This week’s AAII Weekly Digest highlights these “must-read” AAII articles:
The aging process can hurt your ability to make proper decisions about your finances. On average, 29.2% of individuals aged 80 to 89 have cognitive impairment. While the aging process affects everyone differently, it is important to protect the investment portfolio you have spent years accumulating. Here are several suggestions for protecting a retiree’s portfolio from the risks of impaired decision making later in our lives.
If you’re retired—or near it—ensuring that your retirement investment portfolio lasts your lifetime is critical. And that’s not easy because by nature the stock market is volatile. What if a market downturn takes a bite out of your investment portfolio? While you cannot completely control the market’s impact on your portfolio, there are things you can control that can also make a significant difference in how long your portfolio may last. This article outlines the steps you can take to extend the life of your retirement portfolio.
Are there goals you want to accomplish before or at death that require a significant financial commitment? If so, have you allocated your portfolio accordingly? The vast majority of financial guidance and advice regarding retirement focuses on ensuring that savings last throughout the remainder of a person’s life. Though it is a critical part of financial planning, such guidance does not fully address the planning questions of those fortunate enough to have more than is needed for retirement expenses. It also often does not address planning and funding final lifetime goals. This article offers insights for addressing those goals.
Most people think of their 401(k) plans allocations in isolation. But for married couples, it may be better to “marry” your allocation strategies as well. A look at the coordinated approach to retirement investing.
Our Member Question for this week is:
What steps have you taken to transfer financial decision-making in the event of cognitive impairment? Choose all that apply.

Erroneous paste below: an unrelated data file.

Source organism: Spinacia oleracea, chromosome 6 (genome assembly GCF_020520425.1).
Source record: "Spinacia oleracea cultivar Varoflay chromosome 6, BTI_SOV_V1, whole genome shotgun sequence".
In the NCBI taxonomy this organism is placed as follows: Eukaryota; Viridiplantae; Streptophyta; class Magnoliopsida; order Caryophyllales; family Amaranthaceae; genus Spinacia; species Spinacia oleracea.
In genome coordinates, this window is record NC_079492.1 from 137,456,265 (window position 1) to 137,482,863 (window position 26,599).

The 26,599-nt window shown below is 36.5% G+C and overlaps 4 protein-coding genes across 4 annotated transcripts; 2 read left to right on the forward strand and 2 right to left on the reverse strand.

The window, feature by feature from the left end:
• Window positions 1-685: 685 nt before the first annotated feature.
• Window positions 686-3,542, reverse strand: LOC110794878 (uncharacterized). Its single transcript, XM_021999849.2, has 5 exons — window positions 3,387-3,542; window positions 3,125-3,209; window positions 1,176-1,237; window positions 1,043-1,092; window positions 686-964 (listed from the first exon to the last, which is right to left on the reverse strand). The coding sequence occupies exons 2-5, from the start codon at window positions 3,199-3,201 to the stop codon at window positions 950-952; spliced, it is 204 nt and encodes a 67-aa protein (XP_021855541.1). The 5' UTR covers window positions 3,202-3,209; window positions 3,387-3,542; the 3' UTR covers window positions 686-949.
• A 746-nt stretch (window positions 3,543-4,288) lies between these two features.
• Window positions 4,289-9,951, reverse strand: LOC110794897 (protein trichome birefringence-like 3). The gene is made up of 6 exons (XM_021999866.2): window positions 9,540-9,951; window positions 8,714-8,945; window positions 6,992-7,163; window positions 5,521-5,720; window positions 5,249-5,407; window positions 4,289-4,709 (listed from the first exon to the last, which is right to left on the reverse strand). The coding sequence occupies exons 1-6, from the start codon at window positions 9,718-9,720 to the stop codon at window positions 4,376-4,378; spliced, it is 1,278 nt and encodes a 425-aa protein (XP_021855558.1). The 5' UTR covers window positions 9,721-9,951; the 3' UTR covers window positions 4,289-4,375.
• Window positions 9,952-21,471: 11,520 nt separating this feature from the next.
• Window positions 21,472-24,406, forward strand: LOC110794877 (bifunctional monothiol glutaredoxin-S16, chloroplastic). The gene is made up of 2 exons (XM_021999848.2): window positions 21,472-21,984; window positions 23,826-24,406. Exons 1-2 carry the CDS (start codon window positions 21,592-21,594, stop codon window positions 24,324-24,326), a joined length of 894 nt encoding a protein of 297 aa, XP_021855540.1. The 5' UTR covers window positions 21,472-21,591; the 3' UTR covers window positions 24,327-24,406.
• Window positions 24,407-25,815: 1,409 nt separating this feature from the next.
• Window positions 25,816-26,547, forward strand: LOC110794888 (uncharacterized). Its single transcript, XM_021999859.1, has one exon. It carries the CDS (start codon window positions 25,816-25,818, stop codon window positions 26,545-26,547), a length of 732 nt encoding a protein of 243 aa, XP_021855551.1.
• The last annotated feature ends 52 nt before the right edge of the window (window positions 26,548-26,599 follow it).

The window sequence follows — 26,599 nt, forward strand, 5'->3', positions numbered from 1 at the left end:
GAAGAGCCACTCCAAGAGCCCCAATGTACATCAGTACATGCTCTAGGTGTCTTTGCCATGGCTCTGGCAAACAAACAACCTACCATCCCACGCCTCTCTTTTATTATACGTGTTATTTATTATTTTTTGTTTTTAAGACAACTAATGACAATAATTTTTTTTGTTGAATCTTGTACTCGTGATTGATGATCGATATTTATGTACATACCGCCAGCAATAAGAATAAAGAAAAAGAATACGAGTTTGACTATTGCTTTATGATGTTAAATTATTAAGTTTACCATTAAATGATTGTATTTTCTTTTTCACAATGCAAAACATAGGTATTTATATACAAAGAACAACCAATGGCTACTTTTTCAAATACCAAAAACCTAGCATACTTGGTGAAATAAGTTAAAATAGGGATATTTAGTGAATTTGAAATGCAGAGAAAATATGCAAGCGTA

Vote to answer this week’s Special Question: What conversations have you had with your spouse, children and/or financial advisor(s) regarding the possibility of your cognitive impairment?
Last Week’s Results:
Does the decision by MSCI to include the shares of Chinese companies in its emerging market benchmark make you more or less likely to invest in a fund that tracks the index?
Poll results are as of 9 a.m. (Central) on Monday. 1,337 respondents.
Last month, U.S. index provider MSCI Inc. announced it would add domestic Chinese equities to its global emerging markets benchmark index. The company had declined to add the shares for three years leading up to the decision. The index company said it will add 222 China “A” Large Cap stocks on a gradual basis beginning next year. Our weekly survey question asked readers if the inclusion of Chinese shares in the index will alter the likelihood of them investing in products that track the index. We also asked our readers what they see as the biggest benefits and risks of investing in Chinese companies.
Authored by the chairman and founder of AAII, James B. Cloonan, this valuable publication shows you how you can outperform professional money managers and the market over the long run. In addition, it will help you understand risk and its relationship to return. It’s not available in bookstores but is one of the many benefits of being an AAII member.